Studying newly detected planets to learn more about Earth’s evolution

An international collaboration led by NASA is examining newly discovered planets in order to learn more about how the Earth and our solar system advanced throughout their ‘teenage’ years.  

The scientists will study four newly detected exoplanets that are situated approximately 130 light-years away from Earth and orbit two known stars – TOI 2076 and TOI 1807 – which are located in the constellations of Boötes and Canes Venatici, respectively. 

Both are K-type dwarf stars – with a more orange tinge than our Sun – and are understood to have been born in the same gas cloud approximately 200 million years ago. 

Astrophysicists are fascinated by these newly discovered exoplanets – each either two, three or four times the size of the Earth – because they are in the early stages of their evolution and could thus disclose valuable information about how young planets and planetary systems develop. 

The discovery of new planets 

The planets were discovered as part of an international project led by NASA, with the collaboration of over 25 institutes worldwide. The project has utilised data from NASA’s Transiting Exoplanet Survey Satellite (TESS), and the researcher’s findings have been published in the Astronomical Journal. 

Christina Hedges, an astronomer at the Bay Area Environmental Research Institute in Moffett Field, in California, and NASA’s Ames Research Center in Silicon Valley, commented: “The planets in both systems are in a transitional, or teenage, phase of their life cycle. 

“They’re not newborns, but they’re also not settled down. Learning more about planets in this teen stage will ultimately help us understand older planets in other systems.”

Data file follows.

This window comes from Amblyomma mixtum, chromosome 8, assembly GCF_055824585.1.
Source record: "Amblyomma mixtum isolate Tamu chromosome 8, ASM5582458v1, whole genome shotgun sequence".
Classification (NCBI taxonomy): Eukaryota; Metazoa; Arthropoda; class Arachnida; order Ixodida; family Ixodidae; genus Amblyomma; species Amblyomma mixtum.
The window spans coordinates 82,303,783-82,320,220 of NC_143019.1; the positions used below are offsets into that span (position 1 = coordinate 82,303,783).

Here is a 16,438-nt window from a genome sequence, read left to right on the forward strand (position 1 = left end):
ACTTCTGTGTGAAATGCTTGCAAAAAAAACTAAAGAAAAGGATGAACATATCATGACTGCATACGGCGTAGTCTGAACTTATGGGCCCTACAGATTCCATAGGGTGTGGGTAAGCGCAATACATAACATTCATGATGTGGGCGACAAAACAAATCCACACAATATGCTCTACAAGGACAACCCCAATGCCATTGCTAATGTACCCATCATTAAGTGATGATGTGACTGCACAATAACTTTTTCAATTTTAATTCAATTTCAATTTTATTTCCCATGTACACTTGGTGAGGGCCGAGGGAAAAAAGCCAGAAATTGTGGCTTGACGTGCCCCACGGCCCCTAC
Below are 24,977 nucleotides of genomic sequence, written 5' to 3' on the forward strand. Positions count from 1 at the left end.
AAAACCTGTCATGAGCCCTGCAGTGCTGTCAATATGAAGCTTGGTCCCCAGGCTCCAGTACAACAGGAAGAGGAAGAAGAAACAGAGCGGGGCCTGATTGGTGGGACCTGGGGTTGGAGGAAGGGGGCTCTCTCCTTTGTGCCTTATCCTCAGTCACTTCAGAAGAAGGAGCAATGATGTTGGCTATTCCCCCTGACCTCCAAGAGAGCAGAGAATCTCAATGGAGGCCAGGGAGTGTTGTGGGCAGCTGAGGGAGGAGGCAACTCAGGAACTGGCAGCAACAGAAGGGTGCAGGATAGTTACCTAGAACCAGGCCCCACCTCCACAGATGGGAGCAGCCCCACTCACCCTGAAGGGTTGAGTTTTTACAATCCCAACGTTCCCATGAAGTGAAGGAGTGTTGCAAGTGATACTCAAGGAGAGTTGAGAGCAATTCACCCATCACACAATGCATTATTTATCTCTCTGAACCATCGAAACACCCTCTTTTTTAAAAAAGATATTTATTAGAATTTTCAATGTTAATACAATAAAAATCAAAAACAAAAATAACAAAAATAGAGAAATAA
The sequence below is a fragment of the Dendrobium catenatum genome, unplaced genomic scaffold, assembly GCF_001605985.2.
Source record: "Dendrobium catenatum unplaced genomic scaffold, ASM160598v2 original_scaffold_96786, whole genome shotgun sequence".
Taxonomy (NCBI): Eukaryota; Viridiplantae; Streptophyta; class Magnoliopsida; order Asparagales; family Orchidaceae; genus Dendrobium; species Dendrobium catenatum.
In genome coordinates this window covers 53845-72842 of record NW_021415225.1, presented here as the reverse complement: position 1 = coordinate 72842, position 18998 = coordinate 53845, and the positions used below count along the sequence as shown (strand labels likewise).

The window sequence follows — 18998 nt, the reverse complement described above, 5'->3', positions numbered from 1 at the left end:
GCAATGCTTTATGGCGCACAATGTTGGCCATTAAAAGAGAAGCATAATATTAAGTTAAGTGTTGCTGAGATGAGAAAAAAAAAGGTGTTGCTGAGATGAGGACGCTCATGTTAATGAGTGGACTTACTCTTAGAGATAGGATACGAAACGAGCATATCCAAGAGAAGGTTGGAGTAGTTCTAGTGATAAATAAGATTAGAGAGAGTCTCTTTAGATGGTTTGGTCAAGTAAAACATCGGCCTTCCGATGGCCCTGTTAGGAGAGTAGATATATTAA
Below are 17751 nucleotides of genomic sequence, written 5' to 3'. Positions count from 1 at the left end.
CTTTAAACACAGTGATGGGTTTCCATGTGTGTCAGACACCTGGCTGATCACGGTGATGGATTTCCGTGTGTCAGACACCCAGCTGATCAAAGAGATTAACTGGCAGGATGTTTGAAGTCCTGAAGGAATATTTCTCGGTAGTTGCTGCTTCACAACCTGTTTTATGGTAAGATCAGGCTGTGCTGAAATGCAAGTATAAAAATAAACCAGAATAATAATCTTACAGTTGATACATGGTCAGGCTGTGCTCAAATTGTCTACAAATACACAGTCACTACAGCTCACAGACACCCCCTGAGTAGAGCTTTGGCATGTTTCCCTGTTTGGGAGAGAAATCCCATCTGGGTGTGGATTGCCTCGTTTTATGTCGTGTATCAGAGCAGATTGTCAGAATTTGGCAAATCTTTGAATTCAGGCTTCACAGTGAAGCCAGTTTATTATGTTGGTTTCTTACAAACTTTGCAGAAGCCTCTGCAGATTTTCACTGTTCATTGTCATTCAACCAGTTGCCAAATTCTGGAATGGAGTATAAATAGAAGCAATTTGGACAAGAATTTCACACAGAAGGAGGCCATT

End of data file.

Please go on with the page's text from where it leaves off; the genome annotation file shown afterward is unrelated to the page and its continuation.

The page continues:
TOI 2076 was first brought to the attention of astronomers in 2019, when Alex Hughes, a student from Loughborough University, was working on an undergraduate project looking for light curves. By applying the TESS data, he discovered that light from the star intermittently dipped, potentially suggesting the existence of exoplanets. 

Hughes then contacted Dr Hedges to disclose the novel finding, and an international partnership of scientists and astronomers found three planets orbiting the star. Of these, the innermost planet – TOI 2076b – is around three times larger than Earth and orbits its star every 10 ten days. Meanwhile, the outer planets – TOI 2076c and d – are just over four times bigger than Earth, with orbits surpassing 17 days. 

The second discovered star, TOI 1807, accommodates one known planet, TOI 1807 b, which was first discovered by NASA in 2020. It is approximately twice the size of Earth and orbits its star in just 13 hours. 

Understanding the evolution of planets 

Hughes commented: “Discovering a planetary system that exists in this transitional ‘teenage’ period gives us a chance to test our models of this early evolution period and probe some of the questions we still have. 

“I believe that TOI 2076 and TOI 1807 will help us better understand early formation and evolution processes, such that we can understand how our own solar system came to be.” 

Dr Shaun Atherton, of Loughborough’s School of Science, who also engaged in the detection and Hughes’ project supervisor, added: “This discovery is important for two reasons. 

“One is the age of the two stars. Investigating both the stars and their planets at this stage of evolution will give insights into our own solar system’s early evolution. 

“Second is the common origin of the two stars. Born in the same gas cloud, but having since moved apart, we can learn about how these two star systems have developed separately.” 

Researchers are now working towards determining the planets’ masses, but interference from the young stars poses difficulties.  

As understood by hypothetical models, planets originally have thick atmospheres left over from their creation in disks of gas and dust around infant stars. In several circumstances, planets lose their initial atmospheres as a result of stellar radiation, leaving rocky cores behind. 

Through planetary processes such as volcanic activity, some of the planets then evolve to have secondary atmospheres. The ages of the TOI 2076 and TOI 1807 systems indicates that their known planets could be in the midst of this atmospheric evolution. 

If researchers are able to uncover the planets’ masses, the knowledge may aid in deciding whether missions such NASA’s Hubble and upcoming James Webb space telescopes can examine the planets’ potential atmospheres. 

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